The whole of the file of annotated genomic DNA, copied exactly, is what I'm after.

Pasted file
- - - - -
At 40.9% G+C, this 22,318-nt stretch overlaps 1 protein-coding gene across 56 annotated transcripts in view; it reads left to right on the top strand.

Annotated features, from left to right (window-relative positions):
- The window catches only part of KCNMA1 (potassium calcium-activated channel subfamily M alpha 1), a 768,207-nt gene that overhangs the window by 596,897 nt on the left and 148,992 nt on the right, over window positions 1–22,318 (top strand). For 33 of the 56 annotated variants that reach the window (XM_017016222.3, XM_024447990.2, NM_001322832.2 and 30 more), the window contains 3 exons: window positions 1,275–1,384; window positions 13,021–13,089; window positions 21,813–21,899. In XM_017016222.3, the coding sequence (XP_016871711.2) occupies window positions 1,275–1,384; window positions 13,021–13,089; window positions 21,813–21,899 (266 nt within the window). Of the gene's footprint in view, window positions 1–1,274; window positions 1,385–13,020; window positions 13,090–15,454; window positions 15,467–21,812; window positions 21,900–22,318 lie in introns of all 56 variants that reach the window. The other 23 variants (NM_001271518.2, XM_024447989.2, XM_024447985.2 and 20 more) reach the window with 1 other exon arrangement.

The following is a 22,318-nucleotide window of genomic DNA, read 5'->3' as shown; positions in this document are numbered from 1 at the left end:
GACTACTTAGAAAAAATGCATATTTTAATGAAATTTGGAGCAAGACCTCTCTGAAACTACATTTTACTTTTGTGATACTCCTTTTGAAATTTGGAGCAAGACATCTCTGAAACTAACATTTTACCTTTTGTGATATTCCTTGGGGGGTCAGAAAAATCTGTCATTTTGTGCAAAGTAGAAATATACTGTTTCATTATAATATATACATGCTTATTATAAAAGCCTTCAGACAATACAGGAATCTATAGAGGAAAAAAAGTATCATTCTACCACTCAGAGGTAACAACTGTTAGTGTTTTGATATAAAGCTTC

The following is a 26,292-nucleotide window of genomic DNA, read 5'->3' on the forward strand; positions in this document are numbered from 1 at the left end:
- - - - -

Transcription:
At 40.9% G+C, this 22,318-nt stretch overlaps 1 protein-coding gene across 56 annotated transcripts in view; it reads left to right on the top strand.

Annotated features, from left to right (window-relative positions):
- The window catches only part of KCNMA1 (potassium calcium-activated channel subfamily M alpha 1), a 768,207-nt gene that overhangs the window by 596,897 nt on the left and 148,992 nt on the right, over window positions 1–22,318 (top strand). For 33 of the 56 annotated variants that reach the window (XM_017016222.3, XM_024447990.2, NM_001322832.2 and 30 more), the window contains 3 exons: window positions 1,275–1,384; window positions 13,021–13,089; window positions 21,813–21,899. In XM_017016222.3, the coding sequence (XP_016871711.2) occupies window positions 1,275–1,384; window positions 13,021–13,089; window positions 21,813–21,899 (266 nt within the window). Of the gene's footprint in view, window positions 1–1,274; window positions 1,385–13,020; window positions 13,090–15,454; window positions 15,467–21,812; window positions 21,900–22,318 lie in introns of all 56 variants that reach the window. The other 23 variants (NM_001271518.2, XM_024447989.2, XM_024447985.2 and 20 more) reach the window with 1 other exon arrangement.

The following is a 22,318-nucleotide window of genomic DNA, read 5'->3' as shown; positions in this document are numbered from 1 at the left end:
GACTACTTAGAAAAAATGCATATTTTAATGAAATTTGGAGCAAGACCTCTCTGAAACTACATTTTACTTTTGTGATACTCCTTTTGAAATTTGGAGCAAGACATCTCTGAAACTAACATTTTACCTTTTGTGATATTCCTTGGGGGGTCAGAAAAATCTGTCATTTTGTGCAAAGTAGAAATATACTGTTTCATTATAATATATACATGCTTATTATAAAAGCCTTCAGACAATACAGGAATCTATAGAGGAAAAAAAGTATCATTCTACCACTCAGAGGTAACAACTGTTAGTGTTTTGATATAAAGCTTC

The following is a 26,292-nucleotide window of genomic DNA, read 5'->3' on the forward strand; positions in this document are numbered from 1 at the left end: